The Swine Health Information Center welcomed two new board members during their meeting held on June 29, 2022. Kent Bang, Bang Ag Consulting, LLC, Omaha, Nebraska, and Paul Ruen, DVM, partner in Fairmont (MN) Veterinary Clinic, began their terms. Founding board members Matt Anderson, DVM, an owner of Suidae Health and Production, Algona, Iowa, and Mark Greenwood, formerly with Compeer Financial, Mankato, Minnesota, concluded their service.
The new SHIC Board of Directors held election of officers as well. Daryl Olsen, DVM, AMVC of Audubon, Iowa, was chosen to continue leading the SHIC Board as its president. Howard Hill, DVM, Ames, Iowa, was tabbed to remain vice president for the organization and Bang will serve as secretary/treasurer. Other board members are Russ Nugent, PhD, Gene Noem, Jeremy Pittman, DVM, Mark Schwartz, and Matthew Turner, DVM. Paul Sundberg, DVM, PhD, DACVPM, is SHIC’s executive director. Megan Niederwerder, DVM, PhD, is associate director.
Bang retired from Compeer Financial in April 2022 after a distinguished career in banking with an emphasis on swine industry lending and soon established his consulting company to serve large clients in the United States.
While devoting his career to work in the swine industry, Bang gave of his time as a member of the National Pork Producers Council’s Pork Alliance, served two terms on the NPPC Board of Directors, and two terms on the US Meat Export Federation Board of Directors. In addition, he has been a long-time member of NPPC’s Pork PAC Board of Directors.
“I’ve long been involved in this industry and having been on the NPPC board when SHIC was put together, I’ve been very, very supportive of their efforts,” Bang stated. “I hope to contribute to SHIC’s mission. There are a lot of people with a lot of veterinary talent on the Board. I can offer strong contacts in the industry across the country and good working relationships with players in the business of pork production, along with an understanding the structure of this business.”
Dr. Ruen intentionally sought out work in a veterinary practice with a focus on swine involvement following graduation from the University of Minnesota College of Veterinary Medicine. “Being in an industry that’s constantly evolving, with great people, has been a fun and rewarding career,” Dr. Ruen said. While his practice is focused on swine production, Dr. Ruen has also given his time to the American Association of Swine Veterinarians as a volunteer leader, serving on their Board for four years, one of those as president of the organization.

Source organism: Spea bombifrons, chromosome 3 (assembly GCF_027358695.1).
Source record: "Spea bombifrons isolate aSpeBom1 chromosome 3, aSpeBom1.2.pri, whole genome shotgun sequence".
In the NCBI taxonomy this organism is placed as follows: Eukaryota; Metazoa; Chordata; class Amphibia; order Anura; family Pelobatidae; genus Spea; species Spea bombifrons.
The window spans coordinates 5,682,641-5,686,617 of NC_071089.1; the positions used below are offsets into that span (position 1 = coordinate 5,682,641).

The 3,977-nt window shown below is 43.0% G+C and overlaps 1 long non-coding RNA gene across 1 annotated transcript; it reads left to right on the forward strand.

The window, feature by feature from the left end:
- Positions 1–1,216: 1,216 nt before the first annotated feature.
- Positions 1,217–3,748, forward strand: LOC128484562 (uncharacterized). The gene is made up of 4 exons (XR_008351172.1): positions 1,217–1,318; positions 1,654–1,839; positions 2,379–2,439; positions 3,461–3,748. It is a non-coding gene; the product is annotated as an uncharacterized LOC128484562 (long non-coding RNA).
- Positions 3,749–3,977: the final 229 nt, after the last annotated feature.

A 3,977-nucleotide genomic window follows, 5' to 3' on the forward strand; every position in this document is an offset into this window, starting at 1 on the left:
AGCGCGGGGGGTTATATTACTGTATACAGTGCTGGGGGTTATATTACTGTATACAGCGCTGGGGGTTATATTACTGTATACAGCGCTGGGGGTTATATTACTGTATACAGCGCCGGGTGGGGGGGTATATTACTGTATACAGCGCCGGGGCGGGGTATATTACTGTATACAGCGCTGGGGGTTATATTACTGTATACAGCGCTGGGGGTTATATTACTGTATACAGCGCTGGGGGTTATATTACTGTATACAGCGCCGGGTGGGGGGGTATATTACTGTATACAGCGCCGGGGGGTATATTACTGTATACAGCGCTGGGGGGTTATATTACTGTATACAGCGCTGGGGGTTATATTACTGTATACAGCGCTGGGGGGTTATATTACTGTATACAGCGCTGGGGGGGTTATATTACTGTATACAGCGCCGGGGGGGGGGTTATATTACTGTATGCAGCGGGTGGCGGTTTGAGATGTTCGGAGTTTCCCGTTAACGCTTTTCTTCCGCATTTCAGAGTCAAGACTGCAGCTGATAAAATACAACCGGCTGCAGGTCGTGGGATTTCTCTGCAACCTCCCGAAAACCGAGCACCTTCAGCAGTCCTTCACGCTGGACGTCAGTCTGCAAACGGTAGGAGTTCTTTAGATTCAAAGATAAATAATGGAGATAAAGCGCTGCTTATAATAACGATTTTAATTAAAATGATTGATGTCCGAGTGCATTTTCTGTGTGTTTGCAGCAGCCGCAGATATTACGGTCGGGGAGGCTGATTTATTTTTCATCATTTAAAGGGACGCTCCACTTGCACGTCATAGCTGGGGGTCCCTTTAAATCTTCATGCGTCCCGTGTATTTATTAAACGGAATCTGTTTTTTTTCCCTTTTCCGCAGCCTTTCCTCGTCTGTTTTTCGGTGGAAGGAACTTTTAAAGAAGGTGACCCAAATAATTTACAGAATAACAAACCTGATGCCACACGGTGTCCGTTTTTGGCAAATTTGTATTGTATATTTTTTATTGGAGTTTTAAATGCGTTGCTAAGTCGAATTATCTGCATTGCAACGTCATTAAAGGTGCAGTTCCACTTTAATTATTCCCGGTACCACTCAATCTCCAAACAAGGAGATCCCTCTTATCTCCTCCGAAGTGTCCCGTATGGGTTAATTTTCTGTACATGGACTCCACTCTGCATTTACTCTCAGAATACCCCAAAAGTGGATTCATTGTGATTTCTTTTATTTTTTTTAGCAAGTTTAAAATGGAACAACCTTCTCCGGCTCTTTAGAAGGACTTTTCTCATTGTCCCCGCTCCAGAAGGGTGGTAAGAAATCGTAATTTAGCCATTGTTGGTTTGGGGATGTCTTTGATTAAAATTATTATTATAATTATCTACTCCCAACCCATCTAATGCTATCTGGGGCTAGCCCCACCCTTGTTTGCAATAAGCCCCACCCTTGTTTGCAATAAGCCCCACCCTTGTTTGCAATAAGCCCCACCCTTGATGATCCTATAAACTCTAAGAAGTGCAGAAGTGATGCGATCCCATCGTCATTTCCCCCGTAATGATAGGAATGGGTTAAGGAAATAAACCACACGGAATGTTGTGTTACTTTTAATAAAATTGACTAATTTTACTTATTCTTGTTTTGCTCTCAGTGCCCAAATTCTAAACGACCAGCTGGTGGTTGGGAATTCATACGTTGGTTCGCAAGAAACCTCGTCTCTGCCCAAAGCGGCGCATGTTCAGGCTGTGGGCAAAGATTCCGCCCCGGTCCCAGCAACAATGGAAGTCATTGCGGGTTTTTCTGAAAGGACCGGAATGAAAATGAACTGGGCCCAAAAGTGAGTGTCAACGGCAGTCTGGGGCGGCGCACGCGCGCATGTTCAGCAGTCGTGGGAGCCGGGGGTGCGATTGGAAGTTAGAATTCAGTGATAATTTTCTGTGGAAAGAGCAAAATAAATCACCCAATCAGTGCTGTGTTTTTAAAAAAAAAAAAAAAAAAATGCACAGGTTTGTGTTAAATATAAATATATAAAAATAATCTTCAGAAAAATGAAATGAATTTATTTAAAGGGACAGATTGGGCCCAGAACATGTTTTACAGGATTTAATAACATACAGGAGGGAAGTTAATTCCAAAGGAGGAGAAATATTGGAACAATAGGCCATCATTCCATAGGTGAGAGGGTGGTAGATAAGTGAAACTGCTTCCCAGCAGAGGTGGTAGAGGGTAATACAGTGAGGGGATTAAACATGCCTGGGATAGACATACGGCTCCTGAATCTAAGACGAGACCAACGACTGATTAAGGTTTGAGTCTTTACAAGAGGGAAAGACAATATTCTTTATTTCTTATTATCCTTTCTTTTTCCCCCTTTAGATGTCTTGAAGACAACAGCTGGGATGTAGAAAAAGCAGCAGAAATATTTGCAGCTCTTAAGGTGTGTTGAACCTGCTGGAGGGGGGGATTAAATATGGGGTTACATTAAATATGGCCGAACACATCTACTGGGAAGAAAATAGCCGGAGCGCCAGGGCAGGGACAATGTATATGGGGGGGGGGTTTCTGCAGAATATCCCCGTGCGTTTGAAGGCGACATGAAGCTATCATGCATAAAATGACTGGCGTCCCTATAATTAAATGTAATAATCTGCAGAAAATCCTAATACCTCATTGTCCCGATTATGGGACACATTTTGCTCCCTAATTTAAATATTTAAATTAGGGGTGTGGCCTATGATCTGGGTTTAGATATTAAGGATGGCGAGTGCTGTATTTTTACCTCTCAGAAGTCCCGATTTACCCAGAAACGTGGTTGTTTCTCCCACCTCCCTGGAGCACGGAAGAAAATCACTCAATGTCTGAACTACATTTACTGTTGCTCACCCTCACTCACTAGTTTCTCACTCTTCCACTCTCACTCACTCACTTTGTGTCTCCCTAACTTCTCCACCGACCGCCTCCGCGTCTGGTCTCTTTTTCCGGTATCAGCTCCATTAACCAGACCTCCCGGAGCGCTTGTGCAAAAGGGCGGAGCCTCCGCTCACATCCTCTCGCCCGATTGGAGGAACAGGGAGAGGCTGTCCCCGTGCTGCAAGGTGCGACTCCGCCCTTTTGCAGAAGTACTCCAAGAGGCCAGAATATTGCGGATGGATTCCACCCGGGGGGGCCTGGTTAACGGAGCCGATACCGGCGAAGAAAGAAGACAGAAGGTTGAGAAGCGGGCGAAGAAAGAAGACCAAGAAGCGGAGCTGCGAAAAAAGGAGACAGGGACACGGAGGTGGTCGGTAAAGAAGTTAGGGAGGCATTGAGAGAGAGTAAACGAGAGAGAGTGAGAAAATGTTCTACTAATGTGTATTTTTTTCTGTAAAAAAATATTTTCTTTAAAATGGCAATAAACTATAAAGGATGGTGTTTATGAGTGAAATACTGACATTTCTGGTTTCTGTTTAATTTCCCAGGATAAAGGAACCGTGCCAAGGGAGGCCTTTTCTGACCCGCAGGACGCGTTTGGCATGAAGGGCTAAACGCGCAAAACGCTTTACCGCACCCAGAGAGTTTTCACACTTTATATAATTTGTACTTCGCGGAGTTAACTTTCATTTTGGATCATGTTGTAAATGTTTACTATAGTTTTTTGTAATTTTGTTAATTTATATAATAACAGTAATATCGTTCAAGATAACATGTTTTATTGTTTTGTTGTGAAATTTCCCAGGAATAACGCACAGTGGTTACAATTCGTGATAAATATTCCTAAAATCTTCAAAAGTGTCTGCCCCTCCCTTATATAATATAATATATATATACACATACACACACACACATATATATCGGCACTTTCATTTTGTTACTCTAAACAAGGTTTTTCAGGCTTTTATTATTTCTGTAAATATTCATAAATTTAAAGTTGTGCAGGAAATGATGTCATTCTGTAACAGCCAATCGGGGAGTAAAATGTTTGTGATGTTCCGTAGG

As the AASV appointed member of the SHIC Board of Directors, Dr. Ruen anticipates growing his service to the industry. “It’s interesting how that board is set up,” he observed. “It promotes good dialogue with representatives from across the industry. I’m excited to be part of that, have some part of the exchange, as SHIC continues to monitor what’s going on in the world, being prepared and forward-thinking for protecting the US swine herd.”
Dr. Anderson is also a past president of AASV and held that office when PEDV hit the US herd. This experience shaped his understanding of the gaps in what the US swine industry was able to do, how to prepare, and how to respond. “The work SHIC has done filling gaps that existed in preparing the US industry and helping us respond in real-time has been extremely important,” he explained.
As a director, Dr. Anderson participated in decisions regarding how money is allocated. “Our focus has been on filling an important need as economically efficiently as possible, as prudently as possible,” he said. “Most research is incentivized by potential return for someone selling a product and that left gaps in our ability to prepare for and respond to disease challenges. SHIC’s work to fill those gaps has been quintessentially important.”
Calling his time serving on the SHIC board rewarding and an honor, Dr. Anderson remarked, “Change is constant in the US swine industry. Vulnerability is constant as well. There’s always going to be the next challenge. My challenge to the future SHIC Board is to remain diligent and focused on what the next challenge will be to protect against it and respond to it.”
Like Dr. Anderson, Greenwood has served on the SHIC Board of Directors since it was formed. “When I look at SHIC, the mission is to be responsive for the US pork industry to any emerging animal disease issues,” he commented. The Board has been collaborative and nimble, in Greenwood’s view, working for the best interest of the swine industry addressing animal health concerns with economic consequences.
“I would always do my best as secretary/treasurer to make sure we were very prudent with dollars spent,” Greenwood stated. “We invest dollars wisely, recognizing these are pork producers’ dollars, cognizant of spending where we can get a good return on our investment.” He appreciated the debate between Board members to make sure money was spent wisely for the industry, being strategic in their decisions.
“It has been an honor and privilege to serve on this board, helping serve the pork industry with a great group of people,” Greenwood said. He has been a long-time member of NPPC’s Pork Alliance and worked with the Strategic Investment Program for NPPC while a senior lender with Compeer FInancial.
SHIC, launched by the National Pork Board in 2015 solely with Pork Checkoff funding, continues to focus efforts on prevention, preparedness, and response to novel and emerging swine disease for the benefit of US swine health. As a conduit of information and research, SHIC encourages sharing of its publications and research. Forward, reprint, and quote SHIC material freely. SHIC is funded by America’s pork producers to fulfill its mission to protect and enhance the health of the US swine herd. For more information, visit http://www.swinehealth.org or contact Dr. Paul Sundberg at [email protected].